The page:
In the Gulf of Mexico, Shell Oil evacuated workers from oil rigs, but said it didn't expect production to be affected. It secured wells and shut down production in the Rio Grande Valley, where it primarily deals in natural gas.
Residents of northern Mexico were taking the impending storm in stride.
Blas Garica, a 62-year-old builder in Reynosa, was taping up his windows and putting sandbags in front of his porch to prepare.
"I'm not afraid because we flood frequently around here," he said. "If my house floods, we'll just run to the roof."
In Reynosa, restaurants, businesses and maquilas, the import-export plants along the border, were getting sandbags ready.
On South Padre Island, vacationers packed up their camps and headed for the mainland.
"We're not taking any chances with these kids," said Rabbi Asher Hecht, director of the Lubavitch Camp Gan Israel, where about 40 children and staff were heading north to San Antonio.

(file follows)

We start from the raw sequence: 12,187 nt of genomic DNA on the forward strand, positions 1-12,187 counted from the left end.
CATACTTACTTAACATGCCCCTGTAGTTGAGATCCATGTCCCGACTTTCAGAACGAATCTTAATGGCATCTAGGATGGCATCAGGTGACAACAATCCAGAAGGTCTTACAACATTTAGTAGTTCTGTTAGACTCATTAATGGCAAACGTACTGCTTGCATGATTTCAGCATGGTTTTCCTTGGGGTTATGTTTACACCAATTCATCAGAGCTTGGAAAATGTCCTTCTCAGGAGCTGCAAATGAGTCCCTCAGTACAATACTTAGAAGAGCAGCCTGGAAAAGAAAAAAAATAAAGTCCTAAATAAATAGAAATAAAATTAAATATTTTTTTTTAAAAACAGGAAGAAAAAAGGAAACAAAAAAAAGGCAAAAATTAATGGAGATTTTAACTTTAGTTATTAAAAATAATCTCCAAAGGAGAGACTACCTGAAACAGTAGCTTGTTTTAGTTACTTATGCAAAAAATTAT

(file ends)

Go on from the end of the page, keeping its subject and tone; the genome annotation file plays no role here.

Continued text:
Just across the causeway in Port Isabel, Larry Haines pulled out the plywood for the first time in years, boarding up his waterside art gallery.
"We're just worried about flying debris breaking through the windows," Haines said. "We're not too worried about storm surge and other things you get from a bigger storm, but we're going to board up anyway."
Other parts of Texas, stricken by drought, watched Dolly expectantly, with as much as 4 inches forecast to fall by the time the storm's eastern edge sweeps across the region, said Texas A&M University's John Nielsen-Gammon, the state's climatologist.
About 20 counties in the northern part of South Texas -- which includes San Antonio and nearby counties to the north, south and east -- are behind in annual rainfall by between 12 and 16 inches, he said.
"If you get that much (rain) in two days there'd be flooding," he said. "Weather never gives you ideal stuff. This is certainly not going to be an exception to that. The best to hope for from this is a temporary reprieve from the dry conditions."